Colors can evoke emotion, too. Apart from associations with particular things, colors have their own evocations. Putting together the idea of mountain and certain color harmonies — I’m not sure where I’m going with these things — I just made a little drawing. I’m thinking a bit about beginnings, ways of drawing at the beginning, the broad forms from which more complex pictures are derived.

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Pieces of Color

Trace Elements

You can always do something familiar in a slightly different way and in so doing expand your skills a little or change your perspective. When making these little shifts, they can seem inconsequential in the moment — and they might indeed be caprices. (Nothing wrong with that.) But sometimes they lead as first steps in new directions, with an influence that will reveal itself only in retrospect. So you give your whims their due, and see what happens down the road.

I’ve used collage a lot across time and used it in different ways, making large ones, small ones and medium sized ones. Usually I make collages as tools to sort out questions I have about a particular painting that’s in the works. Those collages are studies, as surely as many of my drawings are studies. They’re studies in a different medium.

I was curious lately about whether one could…

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What does the Mountain teach?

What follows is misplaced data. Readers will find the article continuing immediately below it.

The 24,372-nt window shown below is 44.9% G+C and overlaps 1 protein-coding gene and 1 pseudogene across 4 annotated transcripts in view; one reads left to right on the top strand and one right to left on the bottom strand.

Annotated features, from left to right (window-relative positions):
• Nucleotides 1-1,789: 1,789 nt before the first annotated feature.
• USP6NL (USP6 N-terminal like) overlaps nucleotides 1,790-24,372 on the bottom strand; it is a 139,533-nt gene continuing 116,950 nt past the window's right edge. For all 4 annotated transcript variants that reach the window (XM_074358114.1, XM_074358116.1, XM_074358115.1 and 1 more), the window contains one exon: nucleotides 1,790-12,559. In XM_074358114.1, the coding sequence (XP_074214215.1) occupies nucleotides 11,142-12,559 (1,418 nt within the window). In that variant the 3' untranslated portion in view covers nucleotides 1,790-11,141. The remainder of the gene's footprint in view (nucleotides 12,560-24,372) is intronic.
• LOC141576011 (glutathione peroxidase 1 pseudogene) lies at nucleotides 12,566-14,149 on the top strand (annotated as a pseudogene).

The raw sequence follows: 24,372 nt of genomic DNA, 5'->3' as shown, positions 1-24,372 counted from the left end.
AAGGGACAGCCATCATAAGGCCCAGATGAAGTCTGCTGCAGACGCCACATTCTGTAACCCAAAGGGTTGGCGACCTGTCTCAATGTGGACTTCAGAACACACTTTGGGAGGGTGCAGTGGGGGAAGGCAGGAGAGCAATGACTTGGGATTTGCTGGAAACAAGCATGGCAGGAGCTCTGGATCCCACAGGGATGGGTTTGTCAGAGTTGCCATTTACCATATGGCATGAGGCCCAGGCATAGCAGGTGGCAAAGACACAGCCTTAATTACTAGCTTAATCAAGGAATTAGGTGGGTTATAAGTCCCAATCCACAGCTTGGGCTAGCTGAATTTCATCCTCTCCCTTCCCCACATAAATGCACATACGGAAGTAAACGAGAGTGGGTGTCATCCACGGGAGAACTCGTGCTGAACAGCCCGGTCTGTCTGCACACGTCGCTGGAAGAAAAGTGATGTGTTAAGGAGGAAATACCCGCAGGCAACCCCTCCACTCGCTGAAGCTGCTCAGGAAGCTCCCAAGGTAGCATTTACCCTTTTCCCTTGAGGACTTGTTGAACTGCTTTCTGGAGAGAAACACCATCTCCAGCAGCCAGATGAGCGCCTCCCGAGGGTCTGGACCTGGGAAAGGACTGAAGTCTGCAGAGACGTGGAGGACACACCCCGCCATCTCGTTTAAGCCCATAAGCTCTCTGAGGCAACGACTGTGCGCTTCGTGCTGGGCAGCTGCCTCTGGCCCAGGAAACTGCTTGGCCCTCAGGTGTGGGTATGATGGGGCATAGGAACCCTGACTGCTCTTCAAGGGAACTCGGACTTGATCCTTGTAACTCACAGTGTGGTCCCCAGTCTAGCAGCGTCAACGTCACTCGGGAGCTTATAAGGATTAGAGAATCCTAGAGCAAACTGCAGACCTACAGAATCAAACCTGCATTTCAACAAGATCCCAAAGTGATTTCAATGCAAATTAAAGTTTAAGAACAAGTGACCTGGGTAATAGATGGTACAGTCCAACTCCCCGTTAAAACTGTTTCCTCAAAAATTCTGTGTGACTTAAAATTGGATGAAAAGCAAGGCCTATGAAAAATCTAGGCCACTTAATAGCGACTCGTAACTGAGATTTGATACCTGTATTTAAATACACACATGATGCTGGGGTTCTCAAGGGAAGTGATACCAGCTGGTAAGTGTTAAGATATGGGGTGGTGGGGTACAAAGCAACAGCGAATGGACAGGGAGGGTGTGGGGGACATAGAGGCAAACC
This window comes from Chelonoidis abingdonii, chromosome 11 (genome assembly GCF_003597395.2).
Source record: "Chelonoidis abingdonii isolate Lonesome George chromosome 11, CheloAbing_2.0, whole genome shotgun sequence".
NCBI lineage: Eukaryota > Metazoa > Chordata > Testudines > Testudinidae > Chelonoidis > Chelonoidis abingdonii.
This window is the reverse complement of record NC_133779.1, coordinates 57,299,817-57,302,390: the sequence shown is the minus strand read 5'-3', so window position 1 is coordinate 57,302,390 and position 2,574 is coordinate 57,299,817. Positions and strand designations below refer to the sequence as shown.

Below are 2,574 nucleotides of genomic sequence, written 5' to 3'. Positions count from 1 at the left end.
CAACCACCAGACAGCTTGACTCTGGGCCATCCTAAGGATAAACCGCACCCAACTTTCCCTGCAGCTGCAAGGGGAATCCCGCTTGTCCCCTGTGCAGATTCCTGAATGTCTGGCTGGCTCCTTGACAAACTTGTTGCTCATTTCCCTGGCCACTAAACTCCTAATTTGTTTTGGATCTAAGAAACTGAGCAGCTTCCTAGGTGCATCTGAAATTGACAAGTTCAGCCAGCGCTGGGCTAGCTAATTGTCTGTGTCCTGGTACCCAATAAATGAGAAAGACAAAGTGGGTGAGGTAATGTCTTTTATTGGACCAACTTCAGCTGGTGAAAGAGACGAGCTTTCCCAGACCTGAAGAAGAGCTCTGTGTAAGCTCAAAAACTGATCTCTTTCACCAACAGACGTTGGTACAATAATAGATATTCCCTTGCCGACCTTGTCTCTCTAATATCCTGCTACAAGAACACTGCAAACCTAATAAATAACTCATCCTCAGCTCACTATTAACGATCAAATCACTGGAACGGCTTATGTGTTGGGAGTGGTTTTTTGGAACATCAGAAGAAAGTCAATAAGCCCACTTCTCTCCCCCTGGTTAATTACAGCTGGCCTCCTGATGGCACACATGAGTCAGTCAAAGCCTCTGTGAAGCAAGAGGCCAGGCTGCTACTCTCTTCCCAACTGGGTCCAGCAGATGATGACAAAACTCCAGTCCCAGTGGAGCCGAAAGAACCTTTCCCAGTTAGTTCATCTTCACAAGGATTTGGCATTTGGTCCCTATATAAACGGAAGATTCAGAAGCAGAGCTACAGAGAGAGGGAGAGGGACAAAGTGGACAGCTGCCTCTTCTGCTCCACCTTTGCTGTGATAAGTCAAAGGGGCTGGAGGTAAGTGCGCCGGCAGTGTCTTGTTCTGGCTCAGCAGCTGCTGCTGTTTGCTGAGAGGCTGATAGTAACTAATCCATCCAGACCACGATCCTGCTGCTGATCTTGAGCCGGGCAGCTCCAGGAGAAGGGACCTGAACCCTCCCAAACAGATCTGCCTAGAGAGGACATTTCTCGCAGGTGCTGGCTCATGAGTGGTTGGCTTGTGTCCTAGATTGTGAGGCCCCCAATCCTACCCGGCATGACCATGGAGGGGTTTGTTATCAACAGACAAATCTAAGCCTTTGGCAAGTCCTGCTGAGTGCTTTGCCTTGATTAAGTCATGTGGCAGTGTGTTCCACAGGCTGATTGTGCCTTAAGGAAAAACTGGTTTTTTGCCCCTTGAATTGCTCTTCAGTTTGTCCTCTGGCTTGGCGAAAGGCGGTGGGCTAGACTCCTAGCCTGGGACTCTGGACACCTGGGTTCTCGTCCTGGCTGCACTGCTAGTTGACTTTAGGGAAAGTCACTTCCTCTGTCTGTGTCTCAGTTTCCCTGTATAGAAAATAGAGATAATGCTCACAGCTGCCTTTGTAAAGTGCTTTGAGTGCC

Trace Elements

This is how the Self speaks.

How does the Mountain speak? It speaks with gravity, with the difficulty of an uphill passage. It speaks with rocks that can make you lose your balance, or with pebbles that slide under your shoe then tumble away producing a slip from which you easily recover, but which costs you time and energy. The mountain speaks with changing weather, with heights each having its own character. It has shadow side and sunny side, a windy or calm side. Sometimes the mountain addresses you merely by its inexpressible beauty.

As you climb both beauty and gravity together take your breath away.

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One face, one fact

Trace Elements

How does one choose? What invisible decisions does your brain make? Or your mind? Or your soul? The decisions that occur before awareness? Before you even know you’re making a choice, it’s made.

“Not for nothing one face, one character, one fact, makes much impression on him, and another none,” writes Ralph Waldo Emerson in his essay “Self-Reliance.”

The face stood out to me. As I walked toward a Buddhist frieze exhibited at the Freer Gallery in Washington DC, one face in particular caught my notice. The whole sculptural relief is a badly worn surface from whatever prior life it had before its inclusion in a museum. The faces had nubby surfaces, chipped here and there, or eroded by wind and water. Museum lighting adds another random element, casting parts willy nilly into shadow or prominence.

Time is the last factor. We were pressed. The frieze was the last thing…